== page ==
Over the past few years, the Canadian government’s relations with the United Nations have changed dramatically. Once regarded as an important player in many UN initiatives, Canada has distanced itself from the organization, a trend most clearly evidenced by its failed bid for a seat on the Security Council. This shift has evoked some criticism mainly directed at the governing Conservatives, whose ascent to power more or less coincided with a less enthusiastic embrace of the UN’s efforts. Critics generally argue that Canada’s current approach to the UN is a by-product of what they regard as the current government’s more hawkish, uncompromising, and dangerously assertive approach to international affairs. Additionally, they fear that a long-held tradition of pragmatic multilateralism is being undermined by a new ideologically driven foreign policy model less able to accommodate the dynamics and nuances of international politics. There may be some merit to these criticisms, but it is worth exploring the possibility that Canada’s recent approach to the UN is grounded in geopolitical strategy, rather than simply being hamstrung by ideology as some might suggest.
Canada’s failure to obtain a Security Council seat in 2010 was a startling indication of how seriously the country’s standing in the UN has deteriorated. It was a surprising failure to many, and there was some debate as to who or what was mainly responsible, but it was only the most prominent instance of disharmony in recent years. Since 2008, Canada has participated in a walk out in the General Assembly, boycotted UN-sponsored conferences, and removed itself from international agreements. Just this year, Canada quietly withdrew from a convention relating to drought relief primarily in Africa, becoming the only country not party to the agreement. In each of these cases, the government has publically defended its actions, but the trend toward more limited engagement with the UN is nonetheless apparent.
All of this is likely to disappoint or anger those who believe in the UN’s mission, and satisfy those who are sceptical of the international body’s influence and authority. But it should not be assumed that Canada’s behaviour is entirely attributable to its opinions on the UN itself. There may be other geopolitical concerns informing its approach. The shift in Canadian-UN relations, and the assertive turn in Canada’s foreign policy more generally, might stem from a perceived need to present itself more forcefully toward other states, particularly its arctic rival Russia. The Canadian government might actually wish to jettison Canada’s relatively dovish reputation as a means of signalling its commitment and strength to potential rivals. So while some decry the diminution of Canada’s reputation for international peacekeeping, mediation, and aid, this might be entirely the point. By removing itself from the strictures of UN conventions, and displaying its foreign policy without compromise or ambiguity through an organization like the UN, Canada can display a degree of fortitude or even defiance without undermining relations with specific states. This is not to say these actions are without consequence, but deteriorating relations with an international institution is not equivalent to worsening relations between states.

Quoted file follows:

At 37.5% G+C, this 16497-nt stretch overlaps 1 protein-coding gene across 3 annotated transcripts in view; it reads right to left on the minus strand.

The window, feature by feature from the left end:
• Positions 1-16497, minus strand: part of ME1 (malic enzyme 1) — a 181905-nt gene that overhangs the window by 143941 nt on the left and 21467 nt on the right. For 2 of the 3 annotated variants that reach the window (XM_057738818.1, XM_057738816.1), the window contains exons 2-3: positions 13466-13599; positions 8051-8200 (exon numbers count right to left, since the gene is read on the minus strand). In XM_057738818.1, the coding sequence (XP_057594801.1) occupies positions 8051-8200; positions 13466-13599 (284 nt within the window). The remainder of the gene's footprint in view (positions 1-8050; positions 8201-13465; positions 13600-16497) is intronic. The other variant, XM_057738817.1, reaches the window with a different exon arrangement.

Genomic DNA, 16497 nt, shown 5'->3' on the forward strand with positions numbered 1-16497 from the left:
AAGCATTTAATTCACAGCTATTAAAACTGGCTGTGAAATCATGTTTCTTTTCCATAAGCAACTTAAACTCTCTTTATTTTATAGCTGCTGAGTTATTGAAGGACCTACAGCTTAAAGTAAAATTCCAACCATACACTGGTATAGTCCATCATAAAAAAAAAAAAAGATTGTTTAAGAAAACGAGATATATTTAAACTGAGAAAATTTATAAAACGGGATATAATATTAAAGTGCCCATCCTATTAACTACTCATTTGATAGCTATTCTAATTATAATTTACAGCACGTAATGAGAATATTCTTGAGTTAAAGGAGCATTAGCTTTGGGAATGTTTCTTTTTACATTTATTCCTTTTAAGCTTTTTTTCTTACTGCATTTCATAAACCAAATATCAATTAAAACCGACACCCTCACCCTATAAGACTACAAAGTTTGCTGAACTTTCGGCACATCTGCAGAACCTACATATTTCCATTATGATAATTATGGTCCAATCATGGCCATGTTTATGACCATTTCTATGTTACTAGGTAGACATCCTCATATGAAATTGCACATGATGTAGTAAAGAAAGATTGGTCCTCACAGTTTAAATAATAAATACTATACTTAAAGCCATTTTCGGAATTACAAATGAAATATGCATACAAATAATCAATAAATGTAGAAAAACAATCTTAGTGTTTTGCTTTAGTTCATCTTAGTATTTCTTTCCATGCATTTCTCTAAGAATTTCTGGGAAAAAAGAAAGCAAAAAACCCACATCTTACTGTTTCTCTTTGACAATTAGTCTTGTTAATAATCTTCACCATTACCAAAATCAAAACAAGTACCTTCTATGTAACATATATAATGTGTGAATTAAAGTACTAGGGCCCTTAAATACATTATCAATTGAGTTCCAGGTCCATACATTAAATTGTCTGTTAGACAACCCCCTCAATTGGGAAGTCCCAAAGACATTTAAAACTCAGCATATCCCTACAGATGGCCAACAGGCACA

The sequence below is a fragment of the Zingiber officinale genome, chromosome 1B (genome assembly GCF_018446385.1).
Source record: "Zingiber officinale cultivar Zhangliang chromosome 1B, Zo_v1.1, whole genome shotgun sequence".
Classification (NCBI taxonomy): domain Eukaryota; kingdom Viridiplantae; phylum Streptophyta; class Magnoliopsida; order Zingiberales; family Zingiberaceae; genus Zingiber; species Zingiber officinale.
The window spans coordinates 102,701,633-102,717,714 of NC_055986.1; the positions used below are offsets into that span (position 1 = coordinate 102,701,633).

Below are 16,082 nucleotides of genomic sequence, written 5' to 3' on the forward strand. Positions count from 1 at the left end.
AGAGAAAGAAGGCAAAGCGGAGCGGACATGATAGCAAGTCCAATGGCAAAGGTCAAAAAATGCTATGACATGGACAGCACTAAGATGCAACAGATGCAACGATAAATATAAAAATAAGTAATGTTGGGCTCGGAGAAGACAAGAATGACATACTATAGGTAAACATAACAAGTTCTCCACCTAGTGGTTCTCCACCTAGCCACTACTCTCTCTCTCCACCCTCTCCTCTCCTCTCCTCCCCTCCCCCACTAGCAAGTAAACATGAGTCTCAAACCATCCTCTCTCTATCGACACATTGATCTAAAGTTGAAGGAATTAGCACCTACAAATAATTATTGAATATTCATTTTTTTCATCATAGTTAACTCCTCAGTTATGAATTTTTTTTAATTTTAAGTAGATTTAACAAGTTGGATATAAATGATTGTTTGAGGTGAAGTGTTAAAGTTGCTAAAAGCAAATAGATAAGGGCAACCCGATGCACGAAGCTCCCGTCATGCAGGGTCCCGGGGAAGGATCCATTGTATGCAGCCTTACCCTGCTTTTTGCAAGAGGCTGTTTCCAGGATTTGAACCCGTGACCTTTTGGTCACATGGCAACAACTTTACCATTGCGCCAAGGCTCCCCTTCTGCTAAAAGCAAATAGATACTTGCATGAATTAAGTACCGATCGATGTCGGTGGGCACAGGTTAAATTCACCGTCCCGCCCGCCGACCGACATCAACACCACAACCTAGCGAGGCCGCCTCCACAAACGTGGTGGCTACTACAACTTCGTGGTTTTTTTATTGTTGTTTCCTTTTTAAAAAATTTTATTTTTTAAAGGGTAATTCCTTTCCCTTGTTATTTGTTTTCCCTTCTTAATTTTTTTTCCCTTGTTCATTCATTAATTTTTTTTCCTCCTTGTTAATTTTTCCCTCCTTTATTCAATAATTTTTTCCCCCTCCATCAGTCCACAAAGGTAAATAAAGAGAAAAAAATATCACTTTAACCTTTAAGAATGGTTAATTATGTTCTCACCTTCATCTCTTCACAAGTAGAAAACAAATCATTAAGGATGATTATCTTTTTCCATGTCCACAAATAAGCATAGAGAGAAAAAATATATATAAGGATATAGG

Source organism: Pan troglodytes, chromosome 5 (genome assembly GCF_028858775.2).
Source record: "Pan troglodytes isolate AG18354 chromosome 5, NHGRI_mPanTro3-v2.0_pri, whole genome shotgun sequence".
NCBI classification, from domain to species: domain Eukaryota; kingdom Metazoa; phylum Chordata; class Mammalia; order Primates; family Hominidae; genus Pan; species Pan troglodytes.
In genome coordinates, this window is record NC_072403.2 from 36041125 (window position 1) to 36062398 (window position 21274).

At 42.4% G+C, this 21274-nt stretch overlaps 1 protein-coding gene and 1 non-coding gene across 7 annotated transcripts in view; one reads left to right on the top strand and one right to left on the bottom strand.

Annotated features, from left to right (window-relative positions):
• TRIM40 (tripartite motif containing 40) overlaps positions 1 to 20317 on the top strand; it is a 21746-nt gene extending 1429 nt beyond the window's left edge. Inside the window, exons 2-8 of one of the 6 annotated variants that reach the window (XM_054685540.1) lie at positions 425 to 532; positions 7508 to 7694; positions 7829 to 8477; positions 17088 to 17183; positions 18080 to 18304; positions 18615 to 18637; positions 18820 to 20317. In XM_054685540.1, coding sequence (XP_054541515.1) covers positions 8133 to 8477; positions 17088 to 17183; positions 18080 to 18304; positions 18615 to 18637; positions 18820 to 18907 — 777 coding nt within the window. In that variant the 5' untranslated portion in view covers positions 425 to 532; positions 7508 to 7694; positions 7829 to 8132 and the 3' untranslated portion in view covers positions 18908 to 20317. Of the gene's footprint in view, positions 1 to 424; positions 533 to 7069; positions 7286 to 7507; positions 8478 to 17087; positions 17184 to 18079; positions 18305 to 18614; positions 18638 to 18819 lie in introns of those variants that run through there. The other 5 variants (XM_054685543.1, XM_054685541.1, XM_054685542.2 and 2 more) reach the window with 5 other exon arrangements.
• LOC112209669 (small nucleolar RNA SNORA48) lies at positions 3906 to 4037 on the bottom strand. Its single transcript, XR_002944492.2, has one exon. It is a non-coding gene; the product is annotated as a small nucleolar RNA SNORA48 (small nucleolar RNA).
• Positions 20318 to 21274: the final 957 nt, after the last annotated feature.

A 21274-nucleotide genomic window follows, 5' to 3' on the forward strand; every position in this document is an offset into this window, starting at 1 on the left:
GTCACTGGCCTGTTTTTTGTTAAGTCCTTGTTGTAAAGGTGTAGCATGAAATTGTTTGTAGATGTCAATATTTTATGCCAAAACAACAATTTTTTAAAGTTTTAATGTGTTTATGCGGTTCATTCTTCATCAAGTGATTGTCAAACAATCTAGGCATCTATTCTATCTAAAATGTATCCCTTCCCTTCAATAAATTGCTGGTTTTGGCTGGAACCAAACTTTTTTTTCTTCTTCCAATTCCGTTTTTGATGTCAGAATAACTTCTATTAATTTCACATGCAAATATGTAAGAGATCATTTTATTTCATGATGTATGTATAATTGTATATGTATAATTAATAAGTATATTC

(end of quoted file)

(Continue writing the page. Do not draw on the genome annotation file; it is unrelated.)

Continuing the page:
If Canada’s relationship with the UN is partly informed by political posturing, this does not necessarily mean it is advisable. It will however need to be subjected to a different critique than one which views recent years’ events as simply part and parcel of a Conservative foreign policy. Rather than lambasting the government for ideological rigidity or unsophisticated heavy handedness, it must be explained why Canada would be better off retaining its reputation as a small, peaceable, and cooperative country. Fears that Canada would appear pliable and weak to future threats must be allayed. In other words, the benefits of a return to a more diplomatic foreign policy must be defended rather than asserted. Fortunately, for opponents of the Conservative government, this is hardly an impossible task.
Although the current government’s attempts to display fortitude are to some degree defensible on security grounds, it is not at all clear that such posturing is worth the price of isolation that may have to be paid. Aside from its close ties with the United States, Canada’s reputation throughout the world as a quiet and peaceful country can be counter-intuitively interpreted as its greatest source of strength. This international standing has afforded the country a heightened degree of legitimacy and prevented it from becoming completely beholden to its southern neighbour upon which it depends so immensely. Furthermore, future issues of territorial sovereignty that the current government so vocally prioritizes are almost certainly going to be adjudicated by international authorities, not simply negotiated by the disputants themselves. This suggests that the current government might be trying to get Canada’s main arctic rival to take the country seriously, when it is the rest of the world that really counts. Therefore, maintaining and rehabilitating Canada’s international reputation through the UN cannot be dismissed as an idealistic liberal project. It makes security sense as well.